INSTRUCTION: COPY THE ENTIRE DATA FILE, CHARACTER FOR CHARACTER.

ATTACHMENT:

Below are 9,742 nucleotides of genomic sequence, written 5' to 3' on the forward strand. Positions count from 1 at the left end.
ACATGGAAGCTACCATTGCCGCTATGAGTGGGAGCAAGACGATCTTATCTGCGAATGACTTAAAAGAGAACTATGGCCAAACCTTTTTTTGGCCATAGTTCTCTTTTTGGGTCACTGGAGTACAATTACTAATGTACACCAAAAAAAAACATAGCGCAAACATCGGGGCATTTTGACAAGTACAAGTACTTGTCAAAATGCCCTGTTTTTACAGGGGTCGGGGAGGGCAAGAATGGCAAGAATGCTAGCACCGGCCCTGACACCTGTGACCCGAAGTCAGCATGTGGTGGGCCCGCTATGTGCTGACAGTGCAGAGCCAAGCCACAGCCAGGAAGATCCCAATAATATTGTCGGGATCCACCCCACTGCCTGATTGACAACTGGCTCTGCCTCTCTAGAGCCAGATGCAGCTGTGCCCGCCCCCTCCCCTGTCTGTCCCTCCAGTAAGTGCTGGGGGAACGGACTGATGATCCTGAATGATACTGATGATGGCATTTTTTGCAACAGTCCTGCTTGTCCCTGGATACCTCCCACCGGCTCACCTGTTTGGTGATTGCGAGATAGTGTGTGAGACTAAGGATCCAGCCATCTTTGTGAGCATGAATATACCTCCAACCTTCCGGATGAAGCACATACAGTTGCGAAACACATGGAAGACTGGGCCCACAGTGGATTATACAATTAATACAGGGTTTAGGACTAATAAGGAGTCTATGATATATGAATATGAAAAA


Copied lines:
Below are 9,742 nucleotides of genomic sequence, written 5' to 3' on the forward strand. Positions count from 1 at the left end.
ACATGGAAGCTACCATTGCCGCTATGAGTGGGAGCAAGACGATCTTATCTGCGAATGACTTAAAAGAGAACTATGGCCAAACCTTTTTTTGGCCATAGTTCTCTTTTTGGGTCACTGGAGTACAATTACTAATGTACACCAAAAAAAAACATAGCGCAAACATCGGGGCATTTTGACAAGTACAAGTACTTGTCAAAATGCCCTGTTTTTACAGGGGTCGGGGAGGGCAAGAATGGCAAGAATGCTAGCACCGGCCCTGACACCTGTGACCCGAAGTCAGCATGTGGTGGGCCCGCTATGTGCTGACAGTGCAGAGCCAAGCCACAGCCAGGAAGATCCCAATAATATTGTCGGGATCCACCCCACTGCCTGATTGACAACTGGCTCTGCCTCTCTAGAGCCAGATGCAGCTGTGCCCGCCCCCTCCCCTGTCTGTCCCTCCAGTAAGTGCTGGGGGAACGGACTGATGATCCTGAATGATACTGATGATGGCATTTTTTGCAACAGTCCTGCTTGTCCCTGGATACCTCCCACCGGCTCACCTGTTTGGTGATTGCGAGATAGTGTGTGAGACTAAGGATCCAGCCATCTTTGTGAGCATGAATATACCTCCAACCTTCCGGATGAAGCACATACAGTTGCGAAACACATGGAAGACTGGGCCCACAGTGGATTATACAATTAATACAGGGTTTAGGACTAATAAGGAGTCTATGATATATGAATATGAAAAA